Business

Credit card spending grew in Argentina in July, boosted by Hot Sale

Year-on-year growth reached 63.9%, continuing the acceleration seen in previous months and well above inflation, reported El Cronista

Online payment. Man holding a credit card and using smart phone for online shopping. Photo: Shutterstock
  • Argentine Hot Sale pushed up the transactions;
  • Figures come from the Argentine Central Bank.

Credit card spending in Argentina grew in July, driven by discount plans and more accessible financial costs, according to a survey by First Capital Group based on data from the Argentine Central Bank, reports El Cronista.

Operations in pesos through credit cards registered a balance of ARS 682 billion, which means a 6.3% rise compared to the end of the previous month.

READ ALSO: Oyo partners up with Creditas to offer credit lines for Brazilian hoteliers during the pandemic

On the other hand, year-on-year growth reached 63.9%, continuing the acceleration compared to the previous month and well above inflation for the period, as First Capital Group indicated.

“In the last three months the increase has been 23.1%. As new activities are incorporated, we observe a growth in these portfolios, which have characteristics of comfort and flexibility plus relatively more accessible financial costs, ”explained Guillermo Barbero, partner of the firm.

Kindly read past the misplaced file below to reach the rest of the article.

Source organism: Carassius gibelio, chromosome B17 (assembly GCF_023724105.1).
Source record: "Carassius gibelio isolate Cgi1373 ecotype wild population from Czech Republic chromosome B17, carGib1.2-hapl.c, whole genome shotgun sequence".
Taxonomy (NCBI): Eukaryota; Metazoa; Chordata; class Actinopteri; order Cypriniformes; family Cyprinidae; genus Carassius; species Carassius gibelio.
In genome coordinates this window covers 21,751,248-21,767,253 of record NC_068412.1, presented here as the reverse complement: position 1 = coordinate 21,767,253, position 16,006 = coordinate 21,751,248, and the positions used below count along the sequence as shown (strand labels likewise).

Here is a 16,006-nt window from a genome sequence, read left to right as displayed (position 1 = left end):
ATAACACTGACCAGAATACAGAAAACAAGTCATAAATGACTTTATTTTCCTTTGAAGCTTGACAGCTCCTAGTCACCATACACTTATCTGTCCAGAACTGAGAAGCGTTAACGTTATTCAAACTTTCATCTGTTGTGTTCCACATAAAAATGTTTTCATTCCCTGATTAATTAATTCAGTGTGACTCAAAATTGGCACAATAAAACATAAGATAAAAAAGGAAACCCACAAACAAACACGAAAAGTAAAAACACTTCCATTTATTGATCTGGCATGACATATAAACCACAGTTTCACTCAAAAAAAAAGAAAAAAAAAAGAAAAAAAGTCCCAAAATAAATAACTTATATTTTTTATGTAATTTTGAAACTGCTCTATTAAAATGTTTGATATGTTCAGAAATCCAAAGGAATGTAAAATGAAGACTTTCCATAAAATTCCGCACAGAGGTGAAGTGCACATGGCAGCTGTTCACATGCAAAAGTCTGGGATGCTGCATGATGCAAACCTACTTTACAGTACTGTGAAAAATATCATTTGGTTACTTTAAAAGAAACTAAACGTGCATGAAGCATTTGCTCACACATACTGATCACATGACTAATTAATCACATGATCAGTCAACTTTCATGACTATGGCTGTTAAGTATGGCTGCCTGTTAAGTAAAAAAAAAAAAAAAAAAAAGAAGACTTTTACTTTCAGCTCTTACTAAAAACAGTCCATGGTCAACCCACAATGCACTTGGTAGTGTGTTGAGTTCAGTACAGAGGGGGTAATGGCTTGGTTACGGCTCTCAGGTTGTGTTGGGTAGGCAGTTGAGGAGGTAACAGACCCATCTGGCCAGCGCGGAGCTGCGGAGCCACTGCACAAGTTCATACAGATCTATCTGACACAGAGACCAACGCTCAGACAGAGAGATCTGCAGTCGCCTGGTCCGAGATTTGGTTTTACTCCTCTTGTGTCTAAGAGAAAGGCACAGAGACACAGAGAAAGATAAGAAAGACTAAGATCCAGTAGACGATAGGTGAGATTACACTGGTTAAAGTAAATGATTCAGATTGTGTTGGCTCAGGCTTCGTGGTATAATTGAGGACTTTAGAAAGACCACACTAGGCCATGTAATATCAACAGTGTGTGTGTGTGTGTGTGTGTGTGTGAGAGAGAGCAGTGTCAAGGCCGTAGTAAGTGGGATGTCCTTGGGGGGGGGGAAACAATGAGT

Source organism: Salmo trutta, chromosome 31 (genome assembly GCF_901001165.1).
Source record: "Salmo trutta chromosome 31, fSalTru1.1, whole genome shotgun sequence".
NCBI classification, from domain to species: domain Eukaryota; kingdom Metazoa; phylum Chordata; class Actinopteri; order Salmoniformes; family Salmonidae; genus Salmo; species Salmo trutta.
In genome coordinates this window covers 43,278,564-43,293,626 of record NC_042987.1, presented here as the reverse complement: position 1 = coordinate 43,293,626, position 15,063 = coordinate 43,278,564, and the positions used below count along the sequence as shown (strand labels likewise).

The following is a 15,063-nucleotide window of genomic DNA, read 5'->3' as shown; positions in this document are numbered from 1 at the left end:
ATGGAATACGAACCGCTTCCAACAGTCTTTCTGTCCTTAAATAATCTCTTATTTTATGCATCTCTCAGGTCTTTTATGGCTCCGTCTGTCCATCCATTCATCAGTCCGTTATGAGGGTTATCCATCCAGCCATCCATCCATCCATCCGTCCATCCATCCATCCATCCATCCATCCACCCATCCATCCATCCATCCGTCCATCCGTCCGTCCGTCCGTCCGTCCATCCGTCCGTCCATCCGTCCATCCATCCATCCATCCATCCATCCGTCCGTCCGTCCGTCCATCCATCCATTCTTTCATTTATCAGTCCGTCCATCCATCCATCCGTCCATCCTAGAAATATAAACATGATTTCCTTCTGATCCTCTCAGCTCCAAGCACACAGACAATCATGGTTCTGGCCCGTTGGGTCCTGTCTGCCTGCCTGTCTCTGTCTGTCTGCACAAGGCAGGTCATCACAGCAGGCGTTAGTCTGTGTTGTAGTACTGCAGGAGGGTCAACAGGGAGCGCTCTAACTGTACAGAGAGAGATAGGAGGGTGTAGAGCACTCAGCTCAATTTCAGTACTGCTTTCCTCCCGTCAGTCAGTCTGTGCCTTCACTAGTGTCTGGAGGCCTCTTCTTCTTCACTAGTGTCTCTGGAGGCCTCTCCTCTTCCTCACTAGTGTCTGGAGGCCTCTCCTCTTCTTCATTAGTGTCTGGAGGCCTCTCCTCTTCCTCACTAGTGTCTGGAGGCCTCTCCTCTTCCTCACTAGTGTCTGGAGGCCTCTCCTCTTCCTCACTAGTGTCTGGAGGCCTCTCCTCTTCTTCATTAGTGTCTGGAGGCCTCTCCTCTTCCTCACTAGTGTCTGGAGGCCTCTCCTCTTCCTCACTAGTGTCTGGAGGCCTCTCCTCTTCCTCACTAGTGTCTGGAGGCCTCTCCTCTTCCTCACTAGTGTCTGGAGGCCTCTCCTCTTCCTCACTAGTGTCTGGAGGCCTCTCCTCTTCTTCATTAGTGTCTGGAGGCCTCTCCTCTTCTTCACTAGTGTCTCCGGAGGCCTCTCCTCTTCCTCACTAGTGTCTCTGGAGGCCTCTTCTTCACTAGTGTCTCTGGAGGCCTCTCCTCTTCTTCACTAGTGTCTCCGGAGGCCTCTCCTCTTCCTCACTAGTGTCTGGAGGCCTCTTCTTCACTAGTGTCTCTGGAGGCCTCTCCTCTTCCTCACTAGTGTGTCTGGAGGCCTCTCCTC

Barbero analyzed that “in addition, in July, the effect of the success of the Hot Sale was added, with discounts and payment promotions in up to 18 installments with a credit card for online purchases.”

READ ALSO: Solfácil, a Brazilian fintech focused on solar power projects, raises $4 million and wants to serve corporate clients

The operations with credit cards in dollars registered a strong rise in relation to the previous month: 37.5%, however the year-on-year fall reaches 67.6%. In the last three months, the consumption with credit cards in dollars accumulated an increase of 89%. “Travel deals abroad during the Hot Sale and limited reopening of new activities may help explain it”, concluded Barbero.